Bethany Anne Lind brings to Margo a vulnerability that is positively heartbreaking. Afflicted with a terrible stutter, she has trouble expressing anything, let alone the roots of the rift with her father. Playing Margo at various ages allows her to show us how the stutter fades and grows, and, the fact that it is almost completely gone after her three-year estrangement is a telling point indeed. Ms. Lind is an Atlanta treasure, and this performance is one of her best.

But it’s David de Vries’ Jeff who carries the weight of this story. On stage for the entire 100 minutes of the play, he is alternately charming, pitiful, and irritating. There’s a snarky joke here that, for a play about miscommunications and silences, he talks a lot. But, then that’s the point, isn’t it? He tells us enough that we understand what he’s doing, but he leaves it for us to infer why he’s doing it now, and why he’s finding it so difficult to stay sober. There is one flashback moment during which he is silent when he needs to be talking, needs to be reaching out, and his expression of frustration at not being able to say the words Margo needs to hear is a story all its own.

Merriam-Webster’s on-line dictionary defines “carapace” as “a bony or chitinous case or shield covering the back or part of the back of an animal (as a turtle or crab)” or as “a protective, decorative, or disguising shell.” The metaphor, of course, is that Margo’s stuttering is the shell behind which she hides from the effects of her father’s drinking. During their final confrontation, it’s positively devastating to watch her withdraw back into that shell.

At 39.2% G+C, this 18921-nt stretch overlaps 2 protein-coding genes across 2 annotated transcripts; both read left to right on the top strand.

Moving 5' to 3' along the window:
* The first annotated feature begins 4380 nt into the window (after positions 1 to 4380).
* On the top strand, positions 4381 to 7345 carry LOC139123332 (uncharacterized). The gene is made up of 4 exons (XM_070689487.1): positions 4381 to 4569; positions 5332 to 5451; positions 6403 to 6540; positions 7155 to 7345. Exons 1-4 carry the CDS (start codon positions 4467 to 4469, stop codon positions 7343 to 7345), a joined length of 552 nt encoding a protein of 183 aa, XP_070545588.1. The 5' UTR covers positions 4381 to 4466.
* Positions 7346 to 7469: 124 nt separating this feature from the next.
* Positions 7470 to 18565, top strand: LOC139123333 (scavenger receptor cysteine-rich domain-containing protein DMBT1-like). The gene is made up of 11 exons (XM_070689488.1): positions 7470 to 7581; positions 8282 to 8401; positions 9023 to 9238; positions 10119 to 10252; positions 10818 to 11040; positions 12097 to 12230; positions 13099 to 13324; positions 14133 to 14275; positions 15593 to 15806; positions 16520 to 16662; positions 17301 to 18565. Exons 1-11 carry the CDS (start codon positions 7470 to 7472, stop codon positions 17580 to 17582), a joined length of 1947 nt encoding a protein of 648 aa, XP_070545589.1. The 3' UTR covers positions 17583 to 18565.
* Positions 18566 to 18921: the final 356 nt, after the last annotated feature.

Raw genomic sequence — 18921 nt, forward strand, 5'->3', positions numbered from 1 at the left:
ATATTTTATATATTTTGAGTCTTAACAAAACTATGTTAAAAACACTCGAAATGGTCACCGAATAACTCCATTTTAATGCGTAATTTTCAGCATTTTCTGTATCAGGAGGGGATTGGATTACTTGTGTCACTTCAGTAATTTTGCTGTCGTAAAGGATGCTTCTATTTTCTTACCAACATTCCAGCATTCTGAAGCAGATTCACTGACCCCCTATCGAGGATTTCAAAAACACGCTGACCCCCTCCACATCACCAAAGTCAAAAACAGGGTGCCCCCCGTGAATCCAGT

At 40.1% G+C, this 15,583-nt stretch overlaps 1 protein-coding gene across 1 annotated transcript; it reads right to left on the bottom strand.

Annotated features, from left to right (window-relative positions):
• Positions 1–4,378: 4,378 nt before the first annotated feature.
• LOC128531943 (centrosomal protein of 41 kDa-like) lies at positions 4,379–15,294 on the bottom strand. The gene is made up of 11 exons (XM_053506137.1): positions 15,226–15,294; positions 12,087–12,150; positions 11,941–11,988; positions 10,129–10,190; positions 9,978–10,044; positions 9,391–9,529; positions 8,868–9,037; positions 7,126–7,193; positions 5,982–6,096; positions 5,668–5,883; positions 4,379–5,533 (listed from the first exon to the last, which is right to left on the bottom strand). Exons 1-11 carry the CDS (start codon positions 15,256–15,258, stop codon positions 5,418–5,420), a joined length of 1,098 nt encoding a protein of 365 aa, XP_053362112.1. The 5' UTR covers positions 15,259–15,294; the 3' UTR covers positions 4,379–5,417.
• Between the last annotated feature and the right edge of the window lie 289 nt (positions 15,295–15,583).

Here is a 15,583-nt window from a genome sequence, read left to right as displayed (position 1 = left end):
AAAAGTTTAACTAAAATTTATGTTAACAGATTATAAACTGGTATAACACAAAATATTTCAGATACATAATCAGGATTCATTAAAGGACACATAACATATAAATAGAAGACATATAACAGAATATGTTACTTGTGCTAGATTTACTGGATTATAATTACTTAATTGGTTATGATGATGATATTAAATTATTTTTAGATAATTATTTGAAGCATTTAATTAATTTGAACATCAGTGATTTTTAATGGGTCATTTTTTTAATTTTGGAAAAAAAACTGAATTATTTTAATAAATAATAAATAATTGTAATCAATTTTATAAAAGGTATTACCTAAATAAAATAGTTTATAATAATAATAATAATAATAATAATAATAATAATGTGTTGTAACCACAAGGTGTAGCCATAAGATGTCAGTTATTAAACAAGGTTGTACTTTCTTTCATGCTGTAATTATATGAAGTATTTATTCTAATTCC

If the play had ended there, it would have been a emotionally charged play about mis-communication and the ties that tear families apart. But, by adding a melodramatic coda, Mr. Robinson has made it instead a been-there seen-that story about the pains of alcoholism.

It’s a coda that would have been better left unsaid.

-- Brad Rudy (BK Rudy@aol.com)